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Mayor warns of increased pressure on services if rough sleeping rises

Mayor of Greater Manchester Andy Burnham has praised efforts by the city-region's councils to support the A Bed Every Night scheme with more beds available this autumn/winter, but warns even more may be needed.

Councils have continued to expand A Bed Every Night provision to match demand, growing from 520 to over 630 beds and support.

Launched in autumn 2018, A Bed Every Night was set up by the mayor as a humanitarian response to the rough sleeping crisis and has been central to plans to end rough sleeping in the city region.

A Bed Every Night provides accommodation for people sleeping rough, or at imminent risk, who cannot access other accommodation. The scheme has helped over 3,000 people and has seen a reduction in rough sleeping by 57 per cent in the last four years.

It aims to support people into their own tenancies, for example, the Housing First pilot scheme which has housed 269 people so far.

A Bed Every Night forms part of the recent public consultation on the Greater Manchester Homelessness Prevention Strategy, with the final strategy set to be discussed by city-region leaders at a Combined Authority meeting next month.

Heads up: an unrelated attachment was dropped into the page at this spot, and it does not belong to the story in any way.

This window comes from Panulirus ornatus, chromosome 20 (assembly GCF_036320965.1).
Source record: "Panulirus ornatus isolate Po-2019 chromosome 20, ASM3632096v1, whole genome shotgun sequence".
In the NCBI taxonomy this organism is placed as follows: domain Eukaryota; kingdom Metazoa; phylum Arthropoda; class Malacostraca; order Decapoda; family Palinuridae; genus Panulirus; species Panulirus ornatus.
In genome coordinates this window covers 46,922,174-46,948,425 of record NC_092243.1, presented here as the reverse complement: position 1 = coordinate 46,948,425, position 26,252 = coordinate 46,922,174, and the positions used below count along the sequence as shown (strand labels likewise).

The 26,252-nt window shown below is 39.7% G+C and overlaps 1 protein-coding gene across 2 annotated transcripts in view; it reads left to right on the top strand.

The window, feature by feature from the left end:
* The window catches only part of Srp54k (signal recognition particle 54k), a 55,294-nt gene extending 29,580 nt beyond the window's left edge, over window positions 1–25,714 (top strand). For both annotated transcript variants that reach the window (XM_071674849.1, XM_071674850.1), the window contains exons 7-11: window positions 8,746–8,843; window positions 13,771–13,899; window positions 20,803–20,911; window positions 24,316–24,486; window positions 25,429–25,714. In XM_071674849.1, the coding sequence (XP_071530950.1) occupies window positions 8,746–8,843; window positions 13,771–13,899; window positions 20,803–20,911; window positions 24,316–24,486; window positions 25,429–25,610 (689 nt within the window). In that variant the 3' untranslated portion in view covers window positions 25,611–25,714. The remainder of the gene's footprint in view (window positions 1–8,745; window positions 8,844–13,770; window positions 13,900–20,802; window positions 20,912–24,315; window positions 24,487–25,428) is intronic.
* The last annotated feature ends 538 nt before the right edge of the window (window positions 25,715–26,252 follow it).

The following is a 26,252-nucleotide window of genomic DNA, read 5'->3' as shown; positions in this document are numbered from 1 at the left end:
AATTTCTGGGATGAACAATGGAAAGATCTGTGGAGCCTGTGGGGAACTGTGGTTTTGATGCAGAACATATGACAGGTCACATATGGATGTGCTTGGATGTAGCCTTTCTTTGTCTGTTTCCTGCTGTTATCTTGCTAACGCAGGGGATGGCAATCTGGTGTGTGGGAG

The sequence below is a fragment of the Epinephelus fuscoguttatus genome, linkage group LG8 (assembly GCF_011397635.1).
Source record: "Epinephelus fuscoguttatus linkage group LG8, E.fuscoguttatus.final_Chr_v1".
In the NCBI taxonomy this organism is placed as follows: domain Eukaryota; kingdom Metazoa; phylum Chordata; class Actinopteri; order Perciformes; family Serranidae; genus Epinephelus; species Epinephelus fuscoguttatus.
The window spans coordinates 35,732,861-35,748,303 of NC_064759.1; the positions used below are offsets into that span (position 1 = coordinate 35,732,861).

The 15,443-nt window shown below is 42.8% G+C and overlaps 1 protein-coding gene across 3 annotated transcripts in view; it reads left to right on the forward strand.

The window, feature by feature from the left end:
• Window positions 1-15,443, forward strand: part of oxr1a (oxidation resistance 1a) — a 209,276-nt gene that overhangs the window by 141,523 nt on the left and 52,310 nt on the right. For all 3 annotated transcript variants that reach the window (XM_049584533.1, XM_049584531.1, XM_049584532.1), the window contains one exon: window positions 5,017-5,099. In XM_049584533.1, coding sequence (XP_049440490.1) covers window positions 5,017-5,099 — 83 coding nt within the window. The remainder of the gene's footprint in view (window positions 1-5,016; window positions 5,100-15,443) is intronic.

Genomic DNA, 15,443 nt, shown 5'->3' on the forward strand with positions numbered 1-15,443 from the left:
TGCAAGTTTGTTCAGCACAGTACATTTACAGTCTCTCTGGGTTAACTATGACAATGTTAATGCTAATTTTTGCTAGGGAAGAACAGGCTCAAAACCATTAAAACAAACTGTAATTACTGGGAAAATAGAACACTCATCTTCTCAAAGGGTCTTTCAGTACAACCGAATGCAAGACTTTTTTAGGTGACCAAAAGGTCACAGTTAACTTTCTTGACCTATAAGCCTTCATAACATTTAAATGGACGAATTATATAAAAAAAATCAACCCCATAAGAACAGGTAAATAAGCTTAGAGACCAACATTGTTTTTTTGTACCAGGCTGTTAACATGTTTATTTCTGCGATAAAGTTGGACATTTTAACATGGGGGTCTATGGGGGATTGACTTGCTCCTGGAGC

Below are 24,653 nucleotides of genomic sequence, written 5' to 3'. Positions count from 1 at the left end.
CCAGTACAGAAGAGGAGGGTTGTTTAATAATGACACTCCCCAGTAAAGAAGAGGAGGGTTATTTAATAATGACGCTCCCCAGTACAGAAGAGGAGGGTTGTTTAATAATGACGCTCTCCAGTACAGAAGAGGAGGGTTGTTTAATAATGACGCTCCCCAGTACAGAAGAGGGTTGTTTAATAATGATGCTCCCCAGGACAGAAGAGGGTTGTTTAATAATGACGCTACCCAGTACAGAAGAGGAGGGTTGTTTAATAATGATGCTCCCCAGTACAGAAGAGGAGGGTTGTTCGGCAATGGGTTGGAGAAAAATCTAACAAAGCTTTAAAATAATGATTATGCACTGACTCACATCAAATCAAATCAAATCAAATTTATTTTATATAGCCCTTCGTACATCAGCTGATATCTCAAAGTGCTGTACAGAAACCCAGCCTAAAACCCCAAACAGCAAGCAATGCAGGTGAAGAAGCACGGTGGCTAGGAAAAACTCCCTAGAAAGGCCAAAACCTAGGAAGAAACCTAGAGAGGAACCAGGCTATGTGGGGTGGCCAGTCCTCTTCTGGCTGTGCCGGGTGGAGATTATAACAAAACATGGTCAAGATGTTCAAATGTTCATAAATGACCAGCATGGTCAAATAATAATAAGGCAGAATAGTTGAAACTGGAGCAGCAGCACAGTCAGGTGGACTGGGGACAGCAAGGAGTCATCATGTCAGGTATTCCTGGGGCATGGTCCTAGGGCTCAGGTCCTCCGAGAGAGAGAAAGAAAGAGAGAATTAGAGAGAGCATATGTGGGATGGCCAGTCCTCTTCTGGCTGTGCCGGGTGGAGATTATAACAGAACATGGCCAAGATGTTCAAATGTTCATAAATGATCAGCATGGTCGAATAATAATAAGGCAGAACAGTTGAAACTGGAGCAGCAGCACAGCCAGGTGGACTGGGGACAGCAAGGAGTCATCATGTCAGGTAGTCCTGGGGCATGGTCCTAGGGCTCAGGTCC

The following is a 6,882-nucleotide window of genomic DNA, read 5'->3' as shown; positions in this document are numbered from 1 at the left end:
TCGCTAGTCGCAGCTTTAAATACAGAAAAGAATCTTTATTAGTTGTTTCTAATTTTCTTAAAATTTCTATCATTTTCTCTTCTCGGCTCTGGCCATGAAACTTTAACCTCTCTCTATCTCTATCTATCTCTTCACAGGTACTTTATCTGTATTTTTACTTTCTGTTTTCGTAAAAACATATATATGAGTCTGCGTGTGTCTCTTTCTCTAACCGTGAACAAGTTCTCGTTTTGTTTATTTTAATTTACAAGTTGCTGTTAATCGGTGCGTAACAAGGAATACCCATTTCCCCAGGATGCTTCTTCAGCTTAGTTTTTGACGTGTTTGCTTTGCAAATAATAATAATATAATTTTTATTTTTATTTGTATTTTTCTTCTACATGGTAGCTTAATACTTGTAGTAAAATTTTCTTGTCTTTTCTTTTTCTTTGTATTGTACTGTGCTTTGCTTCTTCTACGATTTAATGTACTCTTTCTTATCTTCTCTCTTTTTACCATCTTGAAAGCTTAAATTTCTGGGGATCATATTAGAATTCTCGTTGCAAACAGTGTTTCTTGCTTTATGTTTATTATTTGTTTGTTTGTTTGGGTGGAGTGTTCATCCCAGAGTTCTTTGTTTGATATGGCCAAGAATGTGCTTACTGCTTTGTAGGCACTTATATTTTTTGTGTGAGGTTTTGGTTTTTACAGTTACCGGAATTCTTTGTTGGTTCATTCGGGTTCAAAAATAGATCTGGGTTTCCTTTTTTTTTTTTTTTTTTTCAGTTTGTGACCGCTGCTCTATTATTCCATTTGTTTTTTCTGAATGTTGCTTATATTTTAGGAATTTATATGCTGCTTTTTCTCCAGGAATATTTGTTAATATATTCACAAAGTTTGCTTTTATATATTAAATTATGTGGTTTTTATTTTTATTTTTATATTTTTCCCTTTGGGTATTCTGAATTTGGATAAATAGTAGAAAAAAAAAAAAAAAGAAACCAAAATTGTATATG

The strategy builds on the work already happening in Greater Manchester to end rough sleeping by adopting a long-term approach to ensure risks of homelessness are recognised and prevented long before people reach crisis point. It has been co-produced with a focus on how organisations and individuals need to work together to achieve long-term prevention.

But there remains concerns that more people may end up at risk this year due to the ban on evictions, Universal Credit uplift and the furlough scheme coming to end.

For many people, these schemes have been a lifeline in keeping a roof over their heads during a time of economic instability caused by the pandemic. Service providers and charities are preparing to extend their support to more people.

The mayor has just made his latest monthly donation of 15 per cent of his salary to the Greater Manchester Mayor’s Charity, which has a particular focus on homelessness. 

He said: “We’ve made great strides over the years in reducing rough sleeping, and, together, we got through the toughest moments of the Covid crisis with councils, health, charities, faith groups and the private sector all stepping up to get people indoors.

“As we start moving into the autumn and winter period, I worry that due to decisions outside local control we may see more demands on our services if more people end up on our streets when furlough and the Universal Credit uplift end.

“I want to make sure that our services are ready to respond and that’s why not only should statutory agencies be prepared but I’m urging the public to also support charities that work with the homeless. Even giving £3 through the Mayor’s Charity’s new tap to donate scheme will go a long way and make a difference.”

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